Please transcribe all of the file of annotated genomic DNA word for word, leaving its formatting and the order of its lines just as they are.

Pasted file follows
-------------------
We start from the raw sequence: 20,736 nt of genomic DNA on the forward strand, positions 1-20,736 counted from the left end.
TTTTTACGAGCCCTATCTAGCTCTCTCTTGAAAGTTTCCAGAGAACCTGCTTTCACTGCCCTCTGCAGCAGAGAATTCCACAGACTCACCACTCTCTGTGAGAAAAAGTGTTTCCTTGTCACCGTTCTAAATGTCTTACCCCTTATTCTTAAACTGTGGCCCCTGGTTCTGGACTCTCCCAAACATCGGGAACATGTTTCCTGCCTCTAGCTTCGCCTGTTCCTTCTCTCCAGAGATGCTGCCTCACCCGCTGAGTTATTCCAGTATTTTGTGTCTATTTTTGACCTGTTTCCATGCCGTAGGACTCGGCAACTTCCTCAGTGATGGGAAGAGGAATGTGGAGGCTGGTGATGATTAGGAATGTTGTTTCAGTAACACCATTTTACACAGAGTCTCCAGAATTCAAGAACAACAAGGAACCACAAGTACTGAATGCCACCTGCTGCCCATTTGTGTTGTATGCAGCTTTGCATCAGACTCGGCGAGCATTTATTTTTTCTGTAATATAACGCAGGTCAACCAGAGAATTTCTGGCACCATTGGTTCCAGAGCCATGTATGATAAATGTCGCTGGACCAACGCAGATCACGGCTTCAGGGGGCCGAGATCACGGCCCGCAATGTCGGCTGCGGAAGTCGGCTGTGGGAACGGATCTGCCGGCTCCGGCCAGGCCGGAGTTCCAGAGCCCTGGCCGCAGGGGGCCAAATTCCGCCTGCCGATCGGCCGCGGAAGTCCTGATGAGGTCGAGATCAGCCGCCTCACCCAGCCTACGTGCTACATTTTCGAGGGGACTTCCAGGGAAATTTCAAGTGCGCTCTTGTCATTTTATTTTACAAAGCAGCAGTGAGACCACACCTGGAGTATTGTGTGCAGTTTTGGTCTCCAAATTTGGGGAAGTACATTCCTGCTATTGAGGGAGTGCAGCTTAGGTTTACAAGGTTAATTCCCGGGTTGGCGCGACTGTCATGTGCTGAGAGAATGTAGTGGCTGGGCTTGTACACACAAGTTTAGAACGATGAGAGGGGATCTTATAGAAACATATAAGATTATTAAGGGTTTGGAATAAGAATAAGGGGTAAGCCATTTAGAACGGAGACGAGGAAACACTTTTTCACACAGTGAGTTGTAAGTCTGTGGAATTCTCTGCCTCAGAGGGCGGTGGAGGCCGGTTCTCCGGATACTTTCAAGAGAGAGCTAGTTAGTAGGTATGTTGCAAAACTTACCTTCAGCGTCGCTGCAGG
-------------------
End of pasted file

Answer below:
We start from the raw sequence: 20,736 nt of genomic DNA on the forward strand, positions 1-20,736 counted from the left end.
TTTTTACGAGCCCTATCTAGCTCTCTCTTGAAAGTTTCCAGAGAACCTGCTTTCACTGCCCTCTGCAGCAGAGAATTCCACAGACTCACCACTCTCTGTGAGAAAAAGTGTTTCCTTGTCACCGTTCTAAATGTCTTACCCCTTATTCTTAAACTGTGGCCCCTGGTTCTGGACTCTCCCAAACATCGGGAACATGTTTCCTGCCTCTAGCTTCGCCTGTTCCTTCTCTCCAGAGATGCTGCCTCACCCGCTGAGTTATTCCAGTATTTTGTGTCTATTTTTGACCTGTTTCCATGCCGTAGGACTCGGCAACTTCCTCAGTGATGGGAAGAGGAATGTGGAGGCTGGTGATGATTAGGAATGTTGTTTCAGTAACACCATTTTACACAGAGTCTCCAGAATTCAAGAACAACAAGGAACCACAAGTACTGAATGCCACCTGCTGCCCATTTGTGTTGTATGCAGCTTTGCATCAGACTCGGCGAGCATTTATTTTTTCTGTAATATAACGCAGGTCAACCAGAGAATTTCTGGCACCATTGGTTCCAGAGCCATGTATGATAAATGTCGCTGGACCAACGCAGATCACGGCTTCAGGGGGCCGAGATCACGGCCCGCAATGTCGGCTGCGGAAGTCGGCTGTGGGAACGGATCTGCCGGCTCCGGCCAGGCCGGAGTTCCAGAGCCCTGGCCGCAGGGGGCCAAATTCCGCCTGCCGATCGGCCGCGGAAGTCCTGATGAGGTCGAGATCAGCCGCCTCACCCAGCCTACGTGCTACATTTTCGAGGGGACTTCCAGGGAAATTTCAAGTGCGCTCTTGTCATTTTATTTTACAAAGCAGCAGTGAGACCACACCTGGAGTATTGTGTGCAGTTTTGGTCTCCAAATTTGGGGAAGTACATTCCTGCTATTGAGGGAGTGCAGCTTAGGTTTACAAGGTTAATTCCCGGGTTGGCGCGACTGTCATGTGCTGAGAGAATGTAGTGGCTGGGCTTGTACACACAAGTTTAGAACGATGAGAGGGGATCTTATAGAAACATATAAGATTATTAAGGGTTTGGAATAAGAATAAGGGGTAAGCCATTTAGAACGGAGACGAGGAAACACTTTTTCACACAGTGAGTTGTAAGTCTGTGGAATTCTCTGCCTCAGAGGGCGGTGGAGGCCGGTTCTCCGGATACTTTCAAGAGAGAGCTAGTTAGTAGGTATGTTGCAAAACTTACCTTCAGCGTCGCTGCAGG